Gallery hours: Mon-Thurs 9 – 7pm Fri 9 – 5pm, Sat 11 – 4pm, then 12-23 April: Mon – Fri 9 – 5pm, Sat 11 –4pm. Closed Easter Fri, Sat & Mon.
Stone’s Throw opened on Friday to the pride and joy of the exhibiting artists using their ‘language’ of sculpture. It was to the pleasure of all present and particularly the guest speaker, artist Nic Folland, who explained the wonders of the found objects, brought to a new reality at the artist’s hand. The curator, Julia Robinson seems to have tapped into the transcending qualities, which is common thread through the physical embodiment of all the works represented.
Kate Morkunas’s, Still Life in the Evening, Still Life after Work, Still Life in the Afternoon, and Still Life in the Morning, are elegant, wire frame creations of the modernist era (made using thin wire and fine soldering). It is ‘fast forwarded’ to our present time using wire forming perfect circles of cups, percolator, bottles and glasses. The minimal line work is elegant and decorations speak and elevate the objects to a higher plane, where one is reminded of the many shared coffees and wines one has consumed. As Julia Robinson writes on the back of the catalogue, “The glass is definitely half full in Morkunas’s world”.
Kate Benda’s Book-scape appears to have its origins in the abstract language of coloured shapes, until one looks closer, and authors’ names and book titles reveal thoughts of connections, emotions, memory and a new level is reached in the idea of journeying, gathering information, entertainment, and inspiration. Our relationship with books is on an intimate level, constantly holding them, turning pages, or resting them close to the heart in contemplation, so different to the instant, digital era of the touch screen, which admittedly also has its purposes. Book-scape appears to be a celebration of the tradition of books, and the people that have read them previously.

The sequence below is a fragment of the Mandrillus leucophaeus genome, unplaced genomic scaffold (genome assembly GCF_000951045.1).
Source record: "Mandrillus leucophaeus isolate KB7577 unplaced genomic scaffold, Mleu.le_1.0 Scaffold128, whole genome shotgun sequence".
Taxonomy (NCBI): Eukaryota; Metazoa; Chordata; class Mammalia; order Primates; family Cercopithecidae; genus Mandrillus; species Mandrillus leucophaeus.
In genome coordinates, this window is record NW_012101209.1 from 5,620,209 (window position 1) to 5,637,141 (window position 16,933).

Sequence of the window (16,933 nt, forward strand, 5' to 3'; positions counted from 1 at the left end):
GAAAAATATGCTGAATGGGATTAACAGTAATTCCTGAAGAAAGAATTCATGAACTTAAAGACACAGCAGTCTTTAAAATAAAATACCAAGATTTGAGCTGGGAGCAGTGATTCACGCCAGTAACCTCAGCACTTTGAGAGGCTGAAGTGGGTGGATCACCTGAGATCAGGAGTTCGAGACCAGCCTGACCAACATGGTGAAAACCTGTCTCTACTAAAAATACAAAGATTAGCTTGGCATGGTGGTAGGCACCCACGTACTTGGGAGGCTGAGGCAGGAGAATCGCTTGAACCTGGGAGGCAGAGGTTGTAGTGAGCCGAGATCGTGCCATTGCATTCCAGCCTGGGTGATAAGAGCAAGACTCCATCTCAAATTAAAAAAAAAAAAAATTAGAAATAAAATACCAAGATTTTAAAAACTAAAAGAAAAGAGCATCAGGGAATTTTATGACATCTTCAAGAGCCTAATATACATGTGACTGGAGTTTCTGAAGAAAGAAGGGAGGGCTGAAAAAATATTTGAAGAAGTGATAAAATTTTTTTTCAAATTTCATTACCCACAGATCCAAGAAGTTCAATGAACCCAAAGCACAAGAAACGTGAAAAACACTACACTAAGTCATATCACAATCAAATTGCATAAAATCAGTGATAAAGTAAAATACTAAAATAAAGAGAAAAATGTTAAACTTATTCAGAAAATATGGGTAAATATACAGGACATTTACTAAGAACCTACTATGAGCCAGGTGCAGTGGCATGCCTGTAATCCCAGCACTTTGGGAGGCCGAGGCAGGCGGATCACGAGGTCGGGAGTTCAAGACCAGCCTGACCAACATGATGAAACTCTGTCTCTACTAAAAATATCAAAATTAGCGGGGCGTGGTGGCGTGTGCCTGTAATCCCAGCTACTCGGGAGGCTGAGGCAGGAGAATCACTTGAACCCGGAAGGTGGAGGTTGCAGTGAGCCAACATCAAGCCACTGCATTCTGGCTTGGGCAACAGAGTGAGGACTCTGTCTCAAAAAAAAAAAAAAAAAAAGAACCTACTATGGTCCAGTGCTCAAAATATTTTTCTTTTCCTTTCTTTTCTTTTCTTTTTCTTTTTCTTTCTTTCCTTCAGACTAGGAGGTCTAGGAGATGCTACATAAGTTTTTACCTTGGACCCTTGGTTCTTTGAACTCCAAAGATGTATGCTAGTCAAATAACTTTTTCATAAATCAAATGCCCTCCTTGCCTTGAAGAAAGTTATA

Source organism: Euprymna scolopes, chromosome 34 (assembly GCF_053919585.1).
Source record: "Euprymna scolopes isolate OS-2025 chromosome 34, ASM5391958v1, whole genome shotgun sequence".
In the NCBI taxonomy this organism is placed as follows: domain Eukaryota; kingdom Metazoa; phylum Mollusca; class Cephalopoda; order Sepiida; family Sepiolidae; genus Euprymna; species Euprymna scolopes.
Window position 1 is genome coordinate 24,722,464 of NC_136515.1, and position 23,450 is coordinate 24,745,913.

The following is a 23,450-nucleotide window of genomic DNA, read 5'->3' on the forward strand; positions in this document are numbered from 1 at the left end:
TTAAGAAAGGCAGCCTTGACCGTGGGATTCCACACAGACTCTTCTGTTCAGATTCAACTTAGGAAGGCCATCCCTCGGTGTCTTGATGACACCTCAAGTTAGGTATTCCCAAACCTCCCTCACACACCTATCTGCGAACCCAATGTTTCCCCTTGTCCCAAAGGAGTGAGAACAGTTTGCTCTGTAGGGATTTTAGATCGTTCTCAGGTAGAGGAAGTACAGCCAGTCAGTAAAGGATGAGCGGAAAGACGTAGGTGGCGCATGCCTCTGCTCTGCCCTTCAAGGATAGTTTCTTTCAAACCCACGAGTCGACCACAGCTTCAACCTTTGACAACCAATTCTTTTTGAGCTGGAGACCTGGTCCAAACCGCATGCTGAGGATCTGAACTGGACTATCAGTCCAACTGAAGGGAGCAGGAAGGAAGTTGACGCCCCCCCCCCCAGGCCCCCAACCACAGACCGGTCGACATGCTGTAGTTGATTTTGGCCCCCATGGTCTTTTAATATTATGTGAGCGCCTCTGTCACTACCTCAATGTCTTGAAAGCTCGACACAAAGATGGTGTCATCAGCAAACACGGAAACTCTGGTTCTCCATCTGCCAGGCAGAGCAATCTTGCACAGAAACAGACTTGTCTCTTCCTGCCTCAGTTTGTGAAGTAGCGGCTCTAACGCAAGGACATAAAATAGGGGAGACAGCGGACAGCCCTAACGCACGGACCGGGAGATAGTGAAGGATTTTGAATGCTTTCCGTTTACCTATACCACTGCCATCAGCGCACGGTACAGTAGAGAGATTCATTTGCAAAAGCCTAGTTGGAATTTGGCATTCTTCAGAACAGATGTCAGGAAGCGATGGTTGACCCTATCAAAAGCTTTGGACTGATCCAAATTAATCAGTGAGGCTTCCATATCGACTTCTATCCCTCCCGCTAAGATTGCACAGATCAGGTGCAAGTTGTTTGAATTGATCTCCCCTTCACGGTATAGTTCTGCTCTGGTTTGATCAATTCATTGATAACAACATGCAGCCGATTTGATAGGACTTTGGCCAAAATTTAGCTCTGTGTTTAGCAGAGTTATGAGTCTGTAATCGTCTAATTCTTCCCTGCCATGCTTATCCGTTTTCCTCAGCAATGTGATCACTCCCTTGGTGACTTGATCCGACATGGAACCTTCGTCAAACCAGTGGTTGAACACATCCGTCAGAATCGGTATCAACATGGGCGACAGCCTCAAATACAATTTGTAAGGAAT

Mary Coventry’s, 2 on 2 Stack, is a work so closely related to life, the newness, the broken, the imperfections, the beautiful organic lines in nature and the symmetry in a flower. Here we see ordinary pieces of wood, broken furniture and, at the artist’s hand, used as collective of pieces to make a new reality, ‘drawing’ from gravity.
Renata Nesi’s Lost Buddha Turns Up in the City appears (in combination with its title) to represent a loss of ideals, to be re-found in a renewal and awareness of a contemporary state connecting place and ‘being’, an elevation of the spirit. It would be good to have known the meaning of the red calligraphy circle placed on the hip. Nesi’s other works, The Idea of Progress I and II, speak in the language of the state of Nirvana.
Lauren Anderson’s sculpture dogs, Bad Lucky Nos. 1-5, have strong geometric execution. They are placed in a random grouping near the centre of the gallery, seemingly alert to the visitors entering the space, as if guarding the works.
Reviewed by Gina De Pieri Salvi, Glam Adelaide Visual Arts Critic.